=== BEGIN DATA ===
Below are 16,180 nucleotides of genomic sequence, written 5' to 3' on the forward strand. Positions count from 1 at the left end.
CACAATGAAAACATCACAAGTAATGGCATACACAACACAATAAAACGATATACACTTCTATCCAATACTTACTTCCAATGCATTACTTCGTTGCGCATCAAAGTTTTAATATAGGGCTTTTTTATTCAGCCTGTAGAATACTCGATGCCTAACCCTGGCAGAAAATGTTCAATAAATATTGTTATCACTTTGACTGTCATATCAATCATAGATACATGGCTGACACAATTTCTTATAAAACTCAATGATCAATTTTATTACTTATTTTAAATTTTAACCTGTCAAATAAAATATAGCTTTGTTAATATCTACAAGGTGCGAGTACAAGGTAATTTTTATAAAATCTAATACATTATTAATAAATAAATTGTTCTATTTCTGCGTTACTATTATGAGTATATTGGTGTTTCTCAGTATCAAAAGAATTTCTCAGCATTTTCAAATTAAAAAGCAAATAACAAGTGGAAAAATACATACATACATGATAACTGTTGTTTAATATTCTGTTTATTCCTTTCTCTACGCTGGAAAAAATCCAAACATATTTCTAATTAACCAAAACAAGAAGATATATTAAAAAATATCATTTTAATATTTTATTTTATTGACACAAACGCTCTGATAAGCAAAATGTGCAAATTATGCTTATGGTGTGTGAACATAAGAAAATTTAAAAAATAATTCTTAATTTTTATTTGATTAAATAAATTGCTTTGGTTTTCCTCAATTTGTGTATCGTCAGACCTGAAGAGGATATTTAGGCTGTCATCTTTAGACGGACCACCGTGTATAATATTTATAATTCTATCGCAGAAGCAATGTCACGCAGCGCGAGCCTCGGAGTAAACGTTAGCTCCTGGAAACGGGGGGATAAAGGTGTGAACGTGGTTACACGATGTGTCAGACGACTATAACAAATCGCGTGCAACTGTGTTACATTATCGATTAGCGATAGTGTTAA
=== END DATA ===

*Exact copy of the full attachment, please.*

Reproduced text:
Below are 16,180 nucleotides of genomic sequence, written 5' to 3' on the forward strand. Positions count from 1 at the left end.
CACAATGAAAACATCACAAGTAATGGCATACACAACACAATAAAACGATATACACTTCTATCCAATACTTACTTCCAATGCATTACTTCGTTGCGCATCAAAGTTTTAATATAGGGCTTTTTTATTCAGCCTGTAGAATACTCGATGCCTAACCCTGGCAGAAAATGTTCAATAAATATTGTTATCACTTTGACTGTCATATCAATCATAGATACATGGCTGACACAATTTCTTATAAAACTCAATGATCAATTTTATTACTTATTTTAAATTTTAACCTGTCAAATAAAATATAGCTTTGTTAATATCTACAAGGTGCGAGTACAAGGTAATTTTTATAAAATCTAATACATTATTAATAAATAAATTGTTCTATTTCTGCGTTACTATTATGAGTATATTGGTGTTTCTCAGTATCAAAAGAATTTCTCAGCATTTTCAAATTAAAAAGCAAATAACAAGTGGAAAAATACATACATACATGATAACTGTTGTTTAATATTCTGTTTATTCCTTTCTCTACGCTGGAAAAAATCCAAACATATTTCTAATTAACCAAAACAAGAAGATATATTAAAAAATATCATTTTAATATTTTATTTTATTGACACAAACGCTCTGATAAGCAAAATGTGCAAATTATGCTTATGGTGTGTGAACATAAGAAAATTTAAAAAATAATTCTTAATTTTTATTTGATTAAATAAATTGCTTTGGTTTTCCTCAATTTGTGTATCGTCAGACCTGAAGAGGATATTTAGGCTGTCATCTTTAGACGGACCACCGTGTATAATATTTATAATTCTATCGCAGAAGCAATGTCACGCAGCGCGAGCCTCGGAGTAAACGTTAGCTCCTGGAAACGGGGGGATAAAGGTGTGAACGTGGTTACACGATGTGTCAGACGACTATAACAAATCGCGTGCAACTGTGTTACATTATCGATTAGCGATAGTGTTAA